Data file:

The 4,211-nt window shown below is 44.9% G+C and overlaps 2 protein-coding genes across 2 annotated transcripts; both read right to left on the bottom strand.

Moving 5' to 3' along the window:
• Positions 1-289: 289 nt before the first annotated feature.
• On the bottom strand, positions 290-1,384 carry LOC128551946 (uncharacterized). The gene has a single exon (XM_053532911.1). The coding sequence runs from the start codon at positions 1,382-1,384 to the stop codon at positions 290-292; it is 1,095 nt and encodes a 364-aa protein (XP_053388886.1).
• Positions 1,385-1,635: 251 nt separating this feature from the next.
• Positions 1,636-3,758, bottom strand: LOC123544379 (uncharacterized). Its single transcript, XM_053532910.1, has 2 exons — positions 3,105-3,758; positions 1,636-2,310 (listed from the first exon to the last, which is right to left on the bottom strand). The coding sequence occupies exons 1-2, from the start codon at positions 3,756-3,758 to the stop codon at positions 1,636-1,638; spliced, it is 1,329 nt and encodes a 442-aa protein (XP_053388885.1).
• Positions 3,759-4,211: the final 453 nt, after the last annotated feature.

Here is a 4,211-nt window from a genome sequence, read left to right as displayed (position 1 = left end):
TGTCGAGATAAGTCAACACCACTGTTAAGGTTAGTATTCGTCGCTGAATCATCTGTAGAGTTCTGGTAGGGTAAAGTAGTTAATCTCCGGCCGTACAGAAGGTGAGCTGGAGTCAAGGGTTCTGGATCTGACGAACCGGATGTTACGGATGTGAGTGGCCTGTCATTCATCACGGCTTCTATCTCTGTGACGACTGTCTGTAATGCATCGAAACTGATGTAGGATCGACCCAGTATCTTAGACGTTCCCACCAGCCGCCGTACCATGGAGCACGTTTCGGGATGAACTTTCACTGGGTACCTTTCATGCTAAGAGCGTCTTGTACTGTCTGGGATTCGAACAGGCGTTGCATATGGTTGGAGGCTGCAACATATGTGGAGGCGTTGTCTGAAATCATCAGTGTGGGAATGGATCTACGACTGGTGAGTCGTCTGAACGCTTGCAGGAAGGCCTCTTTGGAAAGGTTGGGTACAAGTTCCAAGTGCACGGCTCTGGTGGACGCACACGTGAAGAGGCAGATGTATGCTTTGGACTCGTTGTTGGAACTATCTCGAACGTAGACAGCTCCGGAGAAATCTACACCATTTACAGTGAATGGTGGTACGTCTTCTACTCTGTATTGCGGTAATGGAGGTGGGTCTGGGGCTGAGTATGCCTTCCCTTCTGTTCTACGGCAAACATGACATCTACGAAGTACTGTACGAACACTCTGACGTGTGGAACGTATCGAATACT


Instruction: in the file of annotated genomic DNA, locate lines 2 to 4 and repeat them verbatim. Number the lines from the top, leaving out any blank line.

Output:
Moving 5' to 3' along the window:
• Positions 1-289: 289 nt before the first annotated feature.
• On the bottom strand, positions 290-1,384 carry LOC128551946 (uncharacterized). The gene has a single exon (XM_053532911.1). The coding sequence runs from the start codon at positions 1,382-1,384 to the stop codon at positions 290-292; it is 1,095 nt and encodes a 364-aa protein (XP_053388886.1).